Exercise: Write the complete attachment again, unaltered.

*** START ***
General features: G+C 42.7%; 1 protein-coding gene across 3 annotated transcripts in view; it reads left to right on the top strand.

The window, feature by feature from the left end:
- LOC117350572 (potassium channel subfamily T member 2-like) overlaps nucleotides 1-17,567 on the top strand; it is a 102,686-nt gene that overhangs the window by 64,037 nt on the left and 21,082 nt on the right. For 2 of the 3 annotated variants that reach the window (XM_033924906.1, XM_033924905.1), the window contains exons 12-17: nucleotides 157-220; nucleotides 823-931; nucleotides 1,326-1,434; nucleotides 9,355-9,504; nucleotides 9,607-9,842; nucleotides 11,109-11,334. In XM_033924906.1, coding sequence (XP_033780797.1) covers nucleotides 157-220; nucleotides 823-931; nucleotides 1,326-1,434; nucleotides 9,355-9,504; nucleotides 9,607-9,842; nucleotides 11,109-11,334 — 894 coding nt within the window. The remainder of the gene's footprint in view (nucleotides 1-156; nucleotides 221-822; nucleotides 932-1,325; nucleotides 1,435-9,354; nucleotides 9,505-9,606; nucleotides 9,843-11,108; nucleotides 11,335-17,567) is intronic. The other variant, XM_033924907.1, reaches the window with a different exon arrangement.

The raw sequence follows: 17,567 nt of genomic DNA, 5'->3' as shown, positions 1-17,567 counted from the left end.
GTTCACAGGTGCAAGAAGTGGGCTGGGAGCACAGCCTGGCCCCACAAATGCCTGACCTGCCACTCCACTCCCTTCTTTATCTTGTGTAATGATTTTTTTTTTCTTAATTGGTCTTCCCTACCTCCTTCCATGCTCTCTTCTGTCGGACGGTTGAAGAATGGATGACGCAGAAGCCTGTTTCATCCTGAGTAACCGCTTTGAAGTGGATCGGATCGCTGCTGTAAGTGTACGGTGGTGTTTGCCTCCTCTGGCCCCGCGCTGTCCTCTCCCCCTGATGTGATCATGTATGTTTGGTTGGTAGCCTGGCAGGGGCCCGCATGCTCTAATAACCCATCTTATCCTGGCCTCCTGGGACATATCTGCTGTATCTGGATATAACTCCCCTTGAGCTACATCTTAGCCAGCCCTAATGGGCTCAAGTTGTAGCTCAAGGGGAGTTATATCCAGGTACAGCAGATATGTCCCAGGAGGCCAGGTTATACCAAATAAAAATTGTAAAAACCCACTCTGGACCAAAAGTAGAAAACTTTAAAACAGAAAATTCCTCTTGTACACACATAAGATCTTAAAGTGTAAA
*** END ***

General features: G+C 42.7%; 1 protein-coding gene across 3 annotated transcripts in view; it reads left to right on the top strand.

The window, feature by feature from the left end:
- LOC117350572 (potassium channel subfamily T member 2-like) overlaps nucleotides 1-17,567 on the top strand; it is a 102,686-nt gene that overhangs the window by 64,037 nt on the left and 21,082 nt on the right. For 2 of the 3 annotated variants that reach the window (XM_033924906.1, XM_033924905.1), the window contains exons 12-17: nucleotides 157-220; nucleotides 823-931; nucleotides 1,326-1,434; nucleotides 9,355-9,504; nucleotides 9,607-9,842; nucleotides 11,109-11,334. In XM_033924906.1, coding sequence (XP_033780797.1) covers nucleotides 157-220; nucleotides 823-931; nucleotides 1,326-1,434; nucleotides 9,355-9,504; nucleotides 9,607-9,842; nucleotides 11,109-11,334 — 894 coding nt within the window. The remainder of the gene's footprint in view (nucleotides 1-156; nucleotides 221-822; nucleotides 932-1,325; nucleotides 1,435-9,354; nucleotides 9,505-9,606; nucleotides 9,843-11,108; nucleotides 11,335-17,567) is intronic. The other variant, XM_033924907.1, reaches the window with a different exon arrangement.

The raw sequence follows: 17,567 nt of genomic DNA, 5'->3' as shown, positions 1-17,567 counted from the left end.
GTTCACAGGTGCAAGAAGTGGGCTGGGAGCACAGCCTGGCCCCACAAATGCCTGACCTGCCACTCCACTCCCTTCTTTATCTTGTGTAATGATTTTTTTTTTCTTAATTGGTCTTCCCTACCTCCTTCCATGCTCTCTTCTGTCGGACGGTTGAAGAATGGATGACGCAGAAGCCTGTTTCATCCTGAGTAACCGCTTTGAAGTGGATCGGATCGCTGCTGTAAGTGTACGGTGGTGTTTGCCTCCTCTGGCCCCGCGCTGTCCTCTCCCCCTGATGTGATCATGTATGTTTGGTTGGTAGCCTGGCAGGGGCCCGCATGCTCTAATAACCCATCTTATCCTGGCCTCCTGGGACATATCTGCTGTATCTGGATATAACTCCCCTTGAGCTACATCTTAGCCAGCCCTAATGGGCTCAAGTTGTAGCTCAAGGGGAGTTATATCCAGGTACAGCAGATATGTCCCAGGAGGCCAGGTTATACCAAATAAAAATTGTAAAAACCCACTCTGGACCAAAAGTAGAAAACTTTAAAACAGAAAATTCCTCTTGTACACACATAAGATCTTAAAGTGTAAA